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SpaceWeather.com -- News and information about meteor showers, solar flares, auroras, and near-Earth asteroids
 
Solar wind
speed: 289.9 km/sec
density: 0.4 protons/cm3
explanation | more data
Updated: Today at 2347 UT
X-ray Solar Flares
6-hr max: C4
1701 UT Nov20
24-hr: C6
1647 UT Nov20
explanation | more data
Updated: Today at: 2300 UT
Daily Sun: 20 Nov 11
A significant sunspot might be emerging at the circled location. Readers with solar telescopes should point their optics at the NE limb. Credit: SDO/HMI
Sunspot number: 149
What is the sunspot number?
Updated 19 Nov 2011

Spotless Days
Current Stretch: 0 days
2011 total: 2 days (<1%)
2010 total: 51 days (14%)
2009 total: 260 days (71%)
Since 2004: 821 days
Typical Solar Min: 486 days

Updated 19 Nov 2011


The Radio Sun
10.7 cm flux: 144 sfu
explanation | more data
Updated 19 Nov 2011

Current Auroral Oval:
Switch to: Europe, USA, New Zealand, Antarctica
Credit: NOAA/POES
Planetary K-index
Now: Kp= 1 quiet
24-hr max: Kp= 1
quiet
explanation | more data
Interplanetary Mag. Field
Btotal: 4.5 nT
Bz: 1.8 nT south
explanation | more data
Updated: Today at 2347 UT
Coronal Holes: 20 Nov 11
There are no large coronal holes on the Earthside of the sun. Credit: SDO/AIA.
SPACE WEATHER
NOAA Forecasts
Updated at: 2011 Nov 20 2200 UTC
FLARE
0-24 hr
24-48 hr
CLASS M
30 %
30 %
CLASS X
01 %
01 %
Geomagnetic Storms:
Probabilities for significant disturbances in Earth's magnetic field are given for three activity levels: active, minor storm, severe storm
Updated at: 2011 Nov 20 2200 UTC
Mid-latitudes
0-24 hr
24-48 hr
ACTIVE
05 %
05 %
MINOR
01 %
01 %
SEVERE
01 %
01 %
High latitudes
0-24 hr
24-48 hr
ACTIVE
10 %
10 %
MINOR
01 %
01 %
SEVERE
01 %
01 %
 
Sunday, Nov. 20, 2011
What's up in space
 

Turn your cell phone into a field-tested satellite tracker. Works for Android and iPhone.

 
Satellite flybys

ANTARCTIC SOLAR ECLIPSE: On Nov. 25th the Moon will pass in front of the sun, slightly off-center, producing a partial solar eclipse visible from Antarctica, Tasmania, and parts of South Africa and New Zealand. Maximum coverage occurs about 100 miles off the coast of Antarctica where the sun will appear to be a slender 9% crescent. [animated map]

LAST SUNSET: As northern winter approaches, darkness is enveloping the countries of the Arctic. In fact, today in Tromsø, Norway, night fell less than ten minutes after sunrise. Fredrik Broms photographed the sun during its few minutes above the horizon:

"After a long slow dawn, the sun rose for one of the last times of the year today," says Broms. "My girlfriend and I went out to say a last goodbye to the sun and minutes after sunrise the dusk began. Here in Tromsø the polar night period lasts from November 25 - January 17, but because of the surrounding mountains, the sun is due to set on November 22. Together with several other people who attended to pay a last farewell to the Sun today, we say thank you for 2011, sun. We'll see you again in January."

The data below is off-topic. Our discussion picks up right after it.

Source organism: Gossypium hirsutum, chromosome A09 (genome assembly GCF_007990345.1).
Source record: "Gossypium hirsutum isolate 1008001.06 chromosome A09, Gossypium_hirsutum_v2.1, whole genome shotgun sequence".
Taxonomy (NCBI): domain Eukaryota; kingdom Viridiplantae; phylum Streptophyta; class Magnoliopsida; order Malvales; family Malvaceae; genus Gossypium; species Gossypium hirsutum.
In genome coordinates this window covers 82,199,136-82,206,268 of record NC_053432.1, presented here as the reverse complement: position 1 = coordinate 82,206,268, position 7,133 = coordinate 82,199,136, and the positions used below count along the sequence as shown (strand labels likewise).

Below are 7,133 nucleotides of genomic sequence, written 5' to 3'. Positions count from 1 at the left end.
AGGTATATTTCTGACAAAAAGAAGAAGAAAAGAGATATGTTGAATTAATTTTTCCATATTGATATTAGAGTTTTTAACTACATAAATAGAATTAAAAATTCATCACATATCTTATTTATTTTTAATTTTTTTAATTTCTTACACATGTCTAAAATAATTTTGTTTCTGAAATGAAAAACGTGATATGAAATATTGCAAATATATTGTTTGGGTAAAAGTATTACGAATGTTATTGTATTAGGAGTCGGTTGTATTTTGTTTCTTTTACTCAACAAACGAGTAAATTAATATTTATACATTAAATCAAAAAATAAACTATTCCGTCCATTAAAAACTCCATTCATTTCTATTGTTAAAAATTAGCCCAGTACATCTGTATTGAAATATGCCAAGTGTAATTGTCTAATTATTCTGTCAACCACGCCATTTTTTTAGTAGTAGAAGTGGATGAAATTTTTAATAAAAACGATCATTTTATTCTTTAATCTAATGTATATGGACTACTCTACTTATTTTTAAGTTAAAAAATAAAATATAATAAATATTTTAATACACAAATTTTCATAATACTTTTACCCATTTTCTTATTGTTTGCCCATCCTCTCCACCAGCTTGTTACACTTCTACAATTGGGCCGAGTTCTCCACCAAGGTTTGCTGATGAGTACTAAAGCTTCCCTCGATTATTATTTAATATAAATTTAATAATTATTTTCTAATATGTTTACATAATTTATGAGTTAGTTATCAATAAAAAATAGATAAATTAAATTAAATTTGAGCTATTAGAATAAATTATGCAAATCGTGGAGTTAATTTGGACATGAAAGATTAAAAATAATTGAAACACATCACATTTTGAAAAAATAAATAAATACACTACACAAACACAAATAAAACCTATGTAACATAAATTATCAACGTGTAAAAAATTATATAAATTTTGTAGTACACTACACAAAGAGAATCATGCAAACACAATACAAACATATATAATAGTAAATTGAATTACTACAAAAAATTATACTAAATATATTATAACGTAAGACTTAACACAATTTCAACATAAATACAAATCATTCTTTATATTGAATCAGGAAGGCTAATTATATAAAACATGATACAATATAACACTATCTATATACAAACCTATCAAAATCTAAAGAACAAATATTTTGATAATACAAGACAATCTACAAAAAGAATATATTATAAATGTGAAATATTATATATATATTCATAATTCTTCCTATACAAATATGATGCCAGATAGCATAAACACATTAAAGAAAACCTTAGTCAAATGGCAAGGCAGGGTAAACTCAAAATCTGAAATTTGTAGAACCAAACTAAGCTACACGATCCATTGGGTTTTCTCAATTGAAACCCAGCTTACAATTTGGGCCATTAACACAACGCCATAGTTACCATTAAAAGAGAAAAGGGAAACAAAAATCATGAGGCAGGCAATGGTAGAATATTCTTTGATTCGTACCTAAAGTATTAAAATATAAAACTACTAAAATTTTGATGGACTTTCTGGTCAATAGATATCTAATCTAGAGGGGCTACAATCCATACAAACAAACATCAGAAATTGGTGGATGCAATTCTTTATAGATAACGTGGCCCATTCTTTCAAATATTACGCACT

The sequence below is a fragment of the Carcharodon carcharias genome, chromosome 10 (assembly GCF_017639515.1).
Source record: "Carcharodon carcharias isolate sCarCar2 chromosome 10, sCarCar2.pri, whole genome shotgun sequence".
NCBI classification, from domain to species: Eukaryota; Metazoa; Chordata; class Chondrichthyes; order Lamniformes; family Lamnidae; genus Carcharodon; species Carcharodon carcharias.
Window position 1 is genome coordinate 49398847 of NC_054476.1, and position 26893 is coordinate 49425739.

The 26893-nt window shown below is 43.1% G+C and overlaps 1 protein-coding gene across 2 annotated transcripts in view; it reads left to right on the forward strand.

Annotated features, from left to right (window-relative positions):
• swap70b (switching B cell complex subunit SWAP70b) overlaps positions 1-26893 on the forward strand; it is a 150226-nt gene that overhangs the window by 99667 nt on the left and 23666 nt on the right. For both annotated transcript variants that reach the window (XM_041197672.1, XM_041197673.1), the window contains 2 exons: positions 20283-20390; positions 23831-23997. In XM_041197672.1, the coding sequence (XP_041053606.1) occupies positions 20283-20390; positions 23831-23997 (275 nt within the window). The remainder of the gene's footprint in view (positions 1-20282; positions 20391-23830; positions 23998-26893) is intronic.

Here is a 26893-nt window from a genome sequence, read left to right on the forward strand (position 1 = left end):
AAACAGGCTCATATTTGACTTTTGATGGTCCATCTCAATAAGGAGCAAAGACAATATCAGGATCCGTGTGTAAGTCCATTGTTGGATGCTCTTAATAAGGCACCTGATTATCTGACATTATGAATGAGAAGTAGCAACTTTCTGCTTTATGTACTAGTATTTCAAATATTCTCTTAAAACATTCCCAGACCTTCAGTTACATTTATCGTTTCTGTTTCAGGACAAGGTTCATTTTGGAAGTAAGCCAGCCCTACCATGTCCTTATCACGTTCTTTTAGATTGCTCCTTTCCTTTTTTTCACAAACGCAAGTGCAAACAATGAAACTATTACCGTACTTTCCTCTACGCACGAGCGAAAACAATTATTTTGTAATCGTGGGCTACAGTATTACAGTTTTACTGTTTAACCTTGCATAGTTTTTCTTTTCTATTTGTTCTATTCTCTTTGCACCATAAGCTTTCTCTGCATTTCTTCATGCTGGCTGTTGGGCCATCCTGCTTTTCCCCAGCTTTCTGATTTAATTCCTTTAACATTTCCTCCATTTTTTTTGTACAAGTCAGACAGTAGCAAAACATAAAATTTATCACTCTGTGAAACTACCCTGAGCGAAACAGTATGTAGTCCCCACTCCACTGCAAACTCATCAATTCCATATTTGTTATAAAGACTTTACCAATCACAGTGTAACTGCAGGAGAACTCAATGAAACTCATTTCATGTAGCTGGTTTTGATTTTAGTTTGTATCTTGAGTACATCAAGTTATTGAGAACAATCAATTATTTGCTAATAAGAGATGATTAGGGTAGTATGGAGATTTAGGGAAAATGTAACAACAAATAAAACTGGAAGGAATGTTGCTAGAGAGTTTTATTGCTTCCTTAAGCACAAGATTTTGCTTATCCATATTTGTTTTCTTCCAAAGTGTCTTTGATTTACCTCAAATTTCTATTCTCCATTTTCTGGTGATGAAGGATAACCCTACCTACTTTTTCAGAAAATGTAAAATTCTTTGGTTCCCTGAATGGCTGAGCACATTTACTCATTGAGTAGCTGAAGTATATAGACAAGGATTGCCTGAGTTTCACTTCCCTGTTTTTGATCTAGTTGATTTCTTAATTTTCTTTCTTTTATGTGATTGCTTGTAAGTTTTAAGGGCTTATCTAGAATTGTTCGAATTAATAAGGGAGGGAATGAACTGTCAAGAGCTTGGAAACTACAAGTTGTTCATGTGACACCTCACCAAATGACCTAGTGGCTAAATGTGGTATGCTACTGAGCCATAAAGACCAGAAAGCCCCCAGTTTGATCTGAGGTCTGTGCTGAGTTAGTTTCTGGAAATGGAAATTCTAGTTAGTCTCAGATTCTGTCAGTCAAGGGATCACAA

ACTIVE SUNSPOT: A new sunspot has emerged over the sun's NW limb and it could bring an uptick in solar activity. On Nov. 18th, the active region hurled a bright CME toward Venus, and on Nov. 19th it produced the following eruption, recorded by the Solar and Heliospheric Observatory:

So far, Earth has been unaffected by the action of this sunspot group, but this could change as the region turns toward our planet in the days ahead. Stay tuned. Solar flare alerts: text, phone.

  Near Earth Asteroids
Potentially Hazardous Asteroids (PHAs) are space rocks larger than approximately 100m that can come closer to Earth than 0.05 AU. None of the known PHAs is on a collision course with our planet, although astronomers are finding new ones all the time.
On November 20, 2011 there were 1256 potentially hazardous asteroids.
Recent & Upcoming Earth-asteroid encounters:
Asteroid
Date(UT)
Miss Distance
Mag.
Size
2011 FZ2
Nov 7
75.9 LD
--
1.6 km
2005 YU55
Nov 8
0.8 LD
11.2
400 m
2011 UT91
Nov 15
9.9 LD
--
109 m
1994 CK1
Nov 16
68.8 LD
--
1.5 km
1996 FG3
Nov 23
39.5 LD
--
1.1 km
2003 WM7
Dec 9
47.6 LD
--
1.6 km
1999 XP35
Dec 20
77.5 LD
--
1.0 km
2000 YA
Dec 26
2.9 LD
--
80 m
2011 SL102
Dec 28
75.9 LD
--
1.1 km
Notes: LD means "Lunar Distance." 1 LD = 384,401 km, the distance between Earth and the Moon. 1 LD also equals 0.00256 AU. MAG is the visual magnitude of the asteroid on the date of closest approach.
  Essential web links
NOAA Space Weather Prediction Center
  The official U.S. government space weather bureau
Atmospheric Optics
  The first place to look for information about sundogs, pillars, rainbows and related phenomena.
Solar Dynamics Observatory
  Researchers call it a "Hubble for the sun." SDO is the most advanced solar observatory ever.
STEREO
  3D views of the sun from NASA's Solar and Terrestrial Relations Observatory
Solar and Heliospheric Observatory
  Realtime and archival images of the Sun from SOHO.
Daily Sunspot Summaries
  from the NOAA Space Environment Center
Heliophysics
  the underlying science of space weather
Science Central
Trade Show Displays
   
  more links...
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